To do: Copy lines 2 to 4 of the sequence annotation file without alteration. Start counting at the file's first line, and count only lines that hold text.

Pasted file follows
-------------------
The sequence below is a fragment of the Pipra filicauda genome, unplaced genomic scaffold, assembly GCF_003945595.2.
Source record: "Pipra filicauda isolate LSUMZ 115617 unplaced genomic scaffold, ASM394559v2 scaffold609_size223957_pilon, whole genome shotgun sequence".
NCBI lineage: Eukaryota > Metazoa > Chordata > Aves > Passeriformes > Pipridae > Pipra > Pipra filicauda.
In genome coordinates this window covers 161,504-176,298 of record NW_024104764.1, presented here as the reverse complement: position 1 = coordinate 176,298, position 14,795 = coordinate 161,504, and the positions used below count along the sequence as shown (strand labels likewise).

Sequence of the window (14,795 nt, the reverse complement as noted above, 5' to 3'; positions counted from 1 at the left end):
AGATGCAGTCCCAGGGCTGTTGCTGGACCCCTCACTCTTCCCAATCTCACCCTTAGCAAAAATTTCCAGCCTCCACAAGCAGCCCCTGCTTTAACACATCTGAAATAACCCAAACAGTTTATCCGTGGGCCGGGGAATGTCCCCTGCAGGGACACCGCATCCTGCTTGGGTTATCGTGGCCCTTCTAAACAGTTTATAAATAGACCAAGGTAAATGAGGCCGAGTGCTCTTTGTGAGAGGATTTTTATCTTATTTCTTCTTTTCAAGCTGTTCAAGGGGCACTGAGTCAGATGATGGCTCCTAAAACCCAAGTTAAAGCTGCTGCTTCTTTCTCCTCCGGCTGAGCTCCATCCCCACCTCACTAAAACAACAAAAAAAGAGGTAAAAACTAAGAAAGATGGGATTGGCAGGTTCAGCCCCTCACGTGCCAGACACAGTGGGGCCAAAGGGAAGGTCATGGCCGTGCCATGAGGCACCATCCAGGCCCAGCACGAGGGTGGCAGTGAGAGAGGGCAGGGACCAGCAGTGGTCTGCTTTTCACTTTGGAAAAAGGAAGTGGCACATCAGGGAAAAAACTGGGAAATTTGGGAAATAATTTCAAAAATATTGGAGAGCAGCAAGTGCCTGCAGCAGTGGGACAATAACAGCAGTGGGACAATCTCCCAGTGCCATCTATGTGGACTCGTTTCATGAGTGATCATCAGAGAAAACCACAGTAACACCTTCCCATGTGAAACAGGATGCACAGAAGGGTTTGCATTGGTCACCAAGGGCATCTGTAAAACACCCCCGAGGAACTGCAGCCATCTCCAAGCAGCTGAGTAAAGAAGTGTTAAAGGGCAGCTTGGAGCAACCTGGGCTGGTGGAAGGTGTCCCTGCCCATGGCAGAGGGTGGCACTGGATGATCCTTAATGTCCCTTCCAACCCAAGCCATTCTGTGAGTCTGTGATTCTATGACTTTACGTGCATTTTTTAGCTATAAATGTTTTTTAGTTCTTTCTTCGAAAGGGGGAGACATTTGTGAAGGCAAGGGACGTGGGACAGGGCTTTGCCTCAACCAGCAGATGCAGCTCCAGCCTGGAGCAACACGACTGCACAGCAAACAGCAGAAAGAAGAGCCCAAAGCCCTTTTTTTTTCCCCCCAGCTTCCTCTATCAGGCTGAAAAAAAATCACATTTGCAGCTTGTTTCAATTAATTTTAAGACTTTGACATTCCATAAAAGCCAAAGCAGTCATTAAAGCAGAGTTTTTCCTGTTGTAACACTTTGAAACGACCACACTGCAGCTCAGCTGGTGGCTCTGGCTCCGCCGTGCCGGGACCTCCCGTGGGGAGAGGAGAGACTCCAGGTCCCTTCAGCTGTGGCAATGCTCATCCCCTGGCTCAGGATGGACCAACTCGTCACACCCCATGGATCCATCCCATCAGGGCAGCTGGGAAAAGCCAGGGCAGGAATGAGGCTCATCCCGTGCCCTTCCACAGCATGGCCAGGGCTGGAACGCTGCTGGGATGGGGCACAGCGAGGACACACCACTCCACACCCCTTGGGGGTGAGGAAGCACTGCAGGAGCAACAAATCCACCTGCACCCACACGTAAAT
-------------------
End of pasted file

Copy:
Source record: "Pipra filicauda isolate LSUMZ 115617 unplaced genomic scaffold, ASM394559v2 scaffold609_size223957_pilon, whole genome shotgun sequence".
NCBI lineage: Eukaryota > Metazoa > Chordata > Aves > Passeriformes > Pipridae > Pipra > Pipra filicauda.
In genome coordinates this window covers 161,504-176,298 of record NW_024104764.1, presented here as the reverse complement: position 1 = coordinate 176,298, position 14,795 = coordinate 161,504, and the positions used below count along the sequence as shown (strand labels likewise).